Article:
Wednesday, September 30, 2009

It's Good To Get Out

I had to get out of the office all of yesterday and part of today to do some research for work, and it had unexpected benefits.

If I spend enough time working on my own, doing the same job day after day, I get smaller. Is it just me? My confidence erodes, my secret belief that my mom was right and I really am something special disintegrates, colors wash out, my spark contracts to a tiny, desperate click.

I see no reason for it; I've got a good life, I'm loved and I love, there are plenty of things to worry about but none of them are truly threatening. I can roll with them. Yet I feel less and less able to meet life's challenges the longer I play hermit. My job, because of time constraints, restricts me to interaction by telephone.

I re-energize after a day of productive work with people I find interesting. I'm not looking for new friends, I'm not sucking anyone's optimism. I just find that when my brain is engaged and I'm dealing with people, organizing a full day and creating a plan to create a project, it requires me to perk up on many levels and that effort makes a change in not only how I feel, but what I think.

After a good couple of days of interesting work that got me firing on all cylinders, I was more calm, more rational, more able to see problems from a higher viewpoint, and much, much more sure of my own ability to not only cope, but thrive.

So what is that all about? I at first wondered if it was simply the stimulus of other people, but I think it's more. I think it's about the kind of work I like to do.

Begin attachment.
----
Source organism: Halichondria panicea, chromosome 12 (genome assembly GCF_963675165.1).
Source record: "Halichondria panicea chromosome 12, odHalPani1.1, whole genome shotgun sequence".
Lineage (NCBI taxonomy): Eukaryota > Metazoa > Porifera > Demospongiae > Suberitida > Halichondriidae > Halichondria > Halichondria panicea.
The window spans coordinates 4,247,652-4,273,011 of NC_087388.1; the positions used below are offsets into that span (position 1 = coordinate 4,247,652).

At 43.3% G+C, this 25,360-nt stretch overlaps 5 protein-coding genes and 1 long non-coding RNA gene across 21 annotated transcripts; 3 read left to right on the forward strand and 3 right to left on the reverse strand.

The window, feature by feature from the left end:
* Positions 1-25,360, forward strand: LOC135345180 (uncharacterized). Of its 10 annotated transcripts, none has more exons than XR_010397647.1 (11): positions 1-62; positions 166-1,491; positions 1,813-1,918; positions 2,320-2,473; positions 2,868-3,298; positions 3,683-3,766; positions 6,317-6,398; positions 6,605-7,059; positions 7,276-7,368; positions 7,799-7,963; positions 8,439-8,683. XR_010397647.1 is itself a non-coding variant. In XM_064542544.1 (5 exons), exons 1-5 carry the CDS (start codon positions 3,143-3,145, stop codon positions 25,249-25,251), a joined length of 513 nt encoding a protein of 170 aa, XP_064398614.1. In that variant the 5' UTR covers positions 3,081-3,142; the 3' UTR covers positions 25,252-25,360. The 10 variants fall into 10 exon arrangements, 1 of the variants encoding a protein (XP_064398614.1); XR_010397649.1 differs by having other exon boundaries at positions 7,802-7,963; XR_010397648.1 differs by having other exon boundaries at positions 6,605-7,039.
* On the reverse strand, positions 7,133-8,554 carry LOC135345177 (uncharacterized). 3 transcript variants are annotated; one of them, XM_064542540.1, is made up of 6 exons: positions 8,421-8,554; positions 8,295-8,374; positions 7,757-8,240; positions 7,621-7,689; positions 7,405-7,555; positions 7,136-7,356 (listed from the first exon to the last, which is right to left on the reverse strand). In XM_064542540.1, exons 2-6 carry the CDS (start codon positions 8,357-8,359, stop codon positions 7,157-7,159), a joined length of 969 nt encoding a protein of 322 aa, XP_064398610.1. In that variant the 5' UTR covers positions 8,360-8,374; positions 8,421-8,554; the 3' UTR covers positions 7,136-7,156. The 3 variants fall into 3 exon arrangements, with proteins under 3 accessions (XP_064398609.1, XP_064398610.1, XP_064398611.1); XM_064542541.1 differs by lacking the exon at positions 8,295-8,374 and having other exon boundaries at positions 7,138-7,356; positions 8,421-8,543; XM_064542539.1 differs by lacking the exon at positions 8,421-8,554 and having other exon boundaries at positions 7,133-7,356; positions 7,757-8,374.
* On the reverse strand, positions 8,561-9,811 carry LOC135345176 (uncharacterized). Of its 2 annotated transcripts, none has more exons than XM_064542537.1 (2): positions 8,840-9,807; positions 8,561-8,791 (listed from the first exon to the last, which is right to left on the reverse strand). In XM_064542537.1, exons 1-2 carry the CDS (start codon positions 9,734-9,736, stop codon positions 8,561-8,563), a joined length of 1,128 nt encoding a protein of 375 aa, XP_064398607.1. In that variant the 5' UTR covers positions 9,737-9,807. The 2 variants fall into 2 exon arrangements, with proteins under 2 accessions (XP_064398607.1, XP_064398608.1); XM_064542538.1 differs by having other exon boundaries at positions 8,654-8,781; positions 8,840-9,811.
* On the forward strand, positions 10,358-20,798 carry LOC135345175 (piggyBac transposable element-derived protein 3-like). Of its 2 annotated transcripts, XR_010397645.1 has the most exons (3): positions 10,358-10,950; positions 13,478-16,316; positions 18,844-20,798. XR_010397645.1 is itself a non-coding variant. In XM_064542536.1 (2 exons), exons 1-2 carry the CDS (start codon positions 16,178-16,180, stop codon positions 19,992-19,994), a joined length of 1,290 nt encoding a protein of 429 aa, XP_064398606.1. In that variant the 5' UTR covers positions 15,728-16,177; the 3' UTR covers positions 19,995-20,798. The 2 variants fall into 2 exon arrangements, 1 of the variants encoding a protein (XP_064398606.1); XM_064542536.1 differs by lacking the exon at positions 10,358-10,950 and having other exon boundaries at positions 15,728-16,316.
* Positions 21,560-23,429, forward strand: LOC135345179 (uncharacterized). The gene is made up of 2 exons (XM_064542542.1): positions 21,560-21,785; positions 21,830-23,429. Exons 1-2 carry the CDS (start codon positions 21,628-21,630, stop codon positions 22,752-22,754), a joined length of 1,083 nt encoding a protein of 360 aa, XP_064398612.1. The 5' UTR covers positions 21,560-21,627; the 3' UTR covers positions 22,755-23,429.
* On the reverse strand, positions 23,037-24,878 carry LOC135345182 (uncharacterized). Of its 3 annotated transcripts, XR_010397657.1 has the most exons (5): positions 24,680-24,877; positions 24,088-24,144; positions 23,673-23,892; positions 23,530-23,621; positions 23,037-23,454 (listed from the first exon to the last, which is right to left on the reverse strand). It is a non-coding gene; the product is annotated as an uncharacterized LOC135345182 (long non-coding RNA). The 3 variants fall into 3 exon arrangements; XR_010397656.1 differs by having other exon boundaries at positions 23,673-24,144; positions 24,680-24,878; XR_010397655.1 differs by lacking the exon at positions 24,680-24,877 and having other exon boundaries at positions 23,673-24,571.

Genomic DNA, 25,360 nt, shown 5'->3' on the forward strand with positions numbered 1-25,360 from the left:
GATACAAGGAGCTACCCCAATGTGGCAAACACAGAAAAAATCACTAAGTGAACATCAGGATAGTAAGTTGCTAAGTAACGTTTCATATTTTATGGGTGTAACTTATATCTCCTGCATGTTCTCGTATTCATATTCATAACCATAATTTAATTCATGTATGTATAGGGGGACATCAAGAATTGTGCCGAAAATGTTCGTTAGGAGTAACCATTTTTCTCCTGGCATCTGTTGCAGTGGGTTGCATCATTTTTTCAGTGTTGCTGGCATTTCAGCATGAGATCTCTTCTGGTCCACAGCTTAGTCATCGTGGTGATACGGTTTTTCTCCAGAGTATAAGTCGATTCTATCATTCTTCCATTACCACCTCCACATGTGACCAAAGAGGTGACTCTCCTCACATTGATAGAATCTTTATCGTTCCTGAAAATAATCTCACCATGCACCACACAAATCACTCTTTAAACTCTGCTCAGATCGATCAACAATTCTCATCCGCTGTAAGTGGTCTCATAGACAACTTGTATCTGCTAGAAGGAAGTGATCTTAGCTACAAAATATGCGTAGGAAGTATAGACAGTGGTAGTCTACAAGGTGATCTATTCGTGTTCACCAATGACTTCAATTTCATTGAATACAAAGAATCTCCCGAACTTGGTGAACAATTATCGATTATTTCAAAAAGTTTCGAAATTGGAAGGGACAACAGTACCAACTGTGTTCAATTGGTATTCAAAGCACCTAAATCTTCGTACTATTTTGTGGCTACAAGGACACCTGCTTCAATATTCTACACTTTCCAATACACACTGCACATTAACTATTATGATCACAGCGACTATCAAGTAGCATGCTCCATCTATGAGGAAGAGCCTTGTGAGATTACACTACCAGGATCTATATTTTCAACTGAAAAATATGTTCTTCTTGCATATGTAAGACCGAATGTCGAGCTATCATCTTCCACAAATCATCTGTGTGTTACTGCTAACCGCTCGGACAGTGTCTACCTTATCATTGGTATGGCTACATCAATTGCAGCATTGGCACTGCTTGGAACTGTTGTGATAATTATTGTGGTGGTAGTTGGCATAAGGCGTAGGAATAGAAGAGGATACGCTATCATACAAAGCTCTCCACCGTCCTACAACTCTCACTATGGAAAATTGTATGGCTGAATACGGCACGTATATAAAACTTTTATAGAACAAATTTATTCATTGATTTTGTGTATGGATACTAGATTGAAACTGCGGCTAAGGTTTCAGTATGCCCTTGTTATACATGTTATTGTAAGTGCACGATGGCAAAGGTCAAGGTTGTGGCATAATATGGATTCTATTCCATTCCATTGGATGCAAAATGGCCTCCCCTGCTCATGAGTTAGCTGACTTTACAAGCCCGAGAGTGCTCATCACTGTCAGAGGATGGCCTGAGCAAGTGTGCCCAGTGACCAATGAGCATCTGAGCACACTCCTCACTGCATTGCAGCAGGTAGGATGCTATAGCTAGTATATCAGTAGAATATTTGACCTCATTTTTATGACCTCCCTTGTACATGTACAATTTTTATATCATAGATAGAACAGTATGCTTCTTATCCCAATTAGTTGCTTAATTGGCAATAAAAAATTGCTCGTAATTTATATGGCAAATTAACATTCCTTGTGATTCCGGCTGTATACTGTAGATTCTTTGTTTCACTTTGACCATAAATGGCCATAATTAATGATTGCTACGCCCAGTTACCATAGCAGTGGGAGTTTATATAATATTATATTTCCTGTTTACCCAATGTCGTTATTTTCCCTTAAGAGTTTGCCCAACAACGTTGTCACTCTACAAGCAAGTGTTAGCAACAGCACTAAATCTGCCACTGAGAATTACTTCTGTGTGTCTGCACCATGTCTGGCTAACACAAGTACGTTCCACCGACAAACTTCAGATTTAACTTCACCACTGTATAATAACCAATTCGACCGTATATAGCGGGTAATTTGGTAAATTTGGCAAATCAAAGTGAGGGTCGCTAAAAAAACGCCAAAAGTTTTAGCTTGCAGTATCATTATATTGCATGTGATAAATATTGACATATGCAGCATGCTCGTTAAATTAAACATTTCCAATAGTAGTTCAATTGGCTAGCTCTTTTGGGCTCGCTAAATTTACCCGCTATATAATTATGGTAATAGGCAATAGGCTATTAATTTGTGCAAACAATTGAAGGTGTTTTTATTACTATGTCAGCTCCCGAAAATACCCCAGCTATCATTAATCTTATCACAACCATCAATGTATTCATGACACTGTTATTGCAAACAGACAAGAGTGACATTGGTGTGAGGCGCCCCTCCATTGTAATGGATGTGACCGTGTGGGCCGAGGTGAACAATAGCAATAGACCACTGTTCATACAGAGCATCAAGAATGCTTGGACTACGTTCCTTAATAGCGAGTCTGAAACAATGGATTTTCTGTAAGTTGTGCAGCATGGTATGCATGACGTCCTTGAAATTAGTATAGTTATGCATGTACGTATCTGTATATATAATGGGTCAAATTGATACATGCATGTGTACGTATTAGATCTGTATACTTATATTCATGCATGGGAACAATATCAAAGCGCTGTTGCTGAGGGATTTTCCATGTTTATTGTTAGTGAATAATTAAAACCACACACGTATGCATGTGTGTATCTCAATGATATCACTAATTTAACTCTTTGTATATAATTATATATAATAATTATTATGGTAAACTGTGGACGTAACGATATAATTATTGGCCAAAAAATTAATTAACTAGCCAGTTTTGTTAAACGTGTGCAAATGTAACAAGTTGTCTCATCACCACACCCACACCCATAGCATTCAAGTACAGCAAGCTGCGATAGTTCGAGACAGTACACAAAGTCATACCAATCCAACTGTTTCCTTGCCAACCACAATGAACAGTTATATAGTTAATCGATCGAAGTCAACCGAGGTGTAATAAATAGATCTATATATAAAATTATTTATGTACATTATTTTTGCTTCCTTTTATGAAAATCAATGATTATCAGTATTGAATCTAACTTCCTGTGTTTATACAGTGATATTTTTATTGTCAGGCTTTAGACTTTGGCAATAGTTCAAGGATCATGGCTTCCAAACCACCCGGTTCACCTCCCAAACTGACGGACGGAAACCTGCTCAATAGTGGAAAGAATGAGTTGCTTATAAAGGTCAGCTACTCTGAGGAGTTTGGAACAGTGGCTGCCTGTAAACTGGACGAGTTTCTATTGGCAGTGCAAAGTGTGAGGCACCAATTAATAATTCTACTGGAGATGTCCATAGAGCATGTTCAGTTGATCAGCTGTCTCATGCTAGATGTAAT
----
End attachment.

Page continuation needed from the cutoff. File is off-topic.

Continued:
I'm curious about a lot of things and I'm interested. Being a journalist is a good fit with those traits. But routine stifles me and feeling trapped by that routine is slow death by asphyxiation.

Are there really people who don't mind inescapable routine? I can't imagine it, unless it gives some people a sense of safety that makes it feel like the only option. I think if I had to work day after day in a windowless cubicle I would be dead in a year. I've worked in big offices; I even once temped in a major corporation's accounting office. I watched the world shrink to the size of a small conference room with a row of ten key calculators. But what if we want more from our lives?

Have we established a working culture where most of us are dying a slow psychic death in an effort to pay our bills? If so, we're doing it wrong.

My back's a mess and I probably can't split wood anymore. Is it too late for me to move off the grid?

1 comment:

Pauline said...

if you have a little money, a lot of determination, and a great deal of grit, it's never too late to get off the grid